At five-years old, Willie Ames was introduced to guitar, and the rest as they say is history. Over the next several years, the fledgling picker took it upon himself to learn the five-string craft inside and out. And while the event itself is not that extraordinary, it is foreshadowing of Ames’ independence and self-reliance; the very two facets that would eventually give birth to a singer/songwriter with an emerging career.

“My dad always played around the house,” Ames said of his introduction to guitar. “We always had a classical guitar laying around and he’d just pick it up every so often. I got most of my guitar influence and traditional inspiration from him. He showed me the basics and I kind of took it from there. I was just self-taught.”

Initially, guitar took a backseat to the academic and athletic norms of any young adult. Ames recalls during those years “it was more of a hobby. I’d play maybe one or two hours after school or whenever I could pick it up and play it.”

Fast-forward to college which saw Ames enrolled in a mechanical engineering program. Around this time he found what would become two transformative figures in his life. “It was during my freshman year and a really hard inspiration hit me and I got into Lindsey Buckingham from Fleetwood Mac and Mark Knopfler from Dire Straits and something about those two just grabbed my heart and threw me to the floor and told me I had to learn to play music like them,” Ames said. “That really grew until my sophomore year and it finally turned into an addiction of sorts… but a healthy addiction.”

But as the addiction grew, Ames found himself less enamored in academics and more forward gazing at the prospect of a career in music. “It was probably two weeks into my fourth year, during fall semester and I was just losing concentration and focus. I was sitting in class one day and being in an engineering degree, most of my professors didn’t speak English and I just thought to myself ‘What’s the point of all of this?’ I decided then that I was going to drop all of my classes. I like to think of it as changing majors, only instead of being in school, I’d be self-taught.” And though the focus of his “studies” had changed, Ames has stayed committed to the singer/songwriter sound of his icons.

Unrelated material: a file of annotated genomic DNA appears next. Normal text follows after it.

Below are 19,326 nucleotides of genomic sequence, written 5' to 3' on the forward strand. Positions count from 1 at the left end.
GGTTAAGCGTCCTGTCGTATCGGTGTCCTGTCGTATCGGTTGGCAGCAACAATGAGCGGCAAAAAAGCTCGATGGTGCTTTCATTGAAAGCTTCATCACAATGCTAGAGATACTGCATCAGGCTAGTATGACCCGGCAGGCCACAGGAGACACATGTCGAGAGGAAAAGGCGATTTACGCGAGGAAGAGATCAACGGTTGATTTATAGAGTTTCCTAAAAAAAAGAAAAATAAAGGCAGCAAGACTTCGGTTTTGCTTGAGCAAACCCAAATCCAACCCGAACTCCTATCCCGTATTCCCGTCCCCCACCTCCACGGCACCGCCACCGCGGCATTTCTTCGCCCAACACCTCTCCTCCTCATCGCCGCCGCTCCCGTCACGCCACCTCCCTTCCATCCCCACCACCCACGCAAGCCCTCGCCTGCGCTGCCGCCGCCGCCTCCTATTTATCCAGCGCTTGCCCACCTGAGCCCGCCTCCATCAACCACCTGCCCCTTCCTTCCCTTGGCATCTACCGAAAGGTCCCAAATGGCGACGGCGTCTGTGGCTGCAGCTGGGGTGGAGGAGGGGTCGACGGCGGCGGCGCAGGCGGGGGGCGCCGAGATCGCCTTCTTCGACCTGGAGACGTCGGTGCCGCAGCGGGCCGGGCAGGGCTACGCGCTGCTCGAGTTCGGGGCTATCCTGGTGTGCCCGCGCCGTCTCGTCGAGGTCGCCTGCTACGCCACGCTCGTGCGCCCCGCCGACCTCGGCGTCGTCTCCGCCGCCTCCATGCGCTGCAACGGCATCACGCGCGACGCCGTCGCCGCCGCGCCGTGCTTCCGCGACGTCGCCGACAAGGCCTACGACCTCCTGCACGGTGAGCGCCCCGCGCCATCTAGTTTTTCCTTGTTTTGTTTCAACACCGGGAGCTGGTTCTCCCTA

Since that profound decision, Ames has been at work continuing to craft his signature sound of acoustic folk rock. The current catalog of his work can be found on his self-titled album, comprised of 16-tracks (seven hidden tracks with vocalist Kelli Baker) of acoustic, electric and banjo strums and picks.

Album opener “Ice Breaker” shows Ames’ technical ability best. It is an acoustic storm of fingerpicking melody interplay with occasional cymbal crashes provided by Jason Ford on drums. The demure “Desert Run” is a fan favorite and a sure in for any Ames set. It’s a simple yarn spun around tight instrumentation and vocal interplay. “Johnny Cash” features his acoustic prowess with a bit of country twang thrown in for good measure. The down octave vocals ride the picked melody making it slightly reminiscent of a country ballad.

Ames will be featured on several dates for this year’s Los Angeles Music Awards, wrapping up his current tour by the end of summer and then plunging into his next album of which he says he has “nine songs ready to go.” There are also whispers of an East Coast tour next year.


Words By Chris West – cwest@skopemagazine.com

Photo By: Amy Angelo

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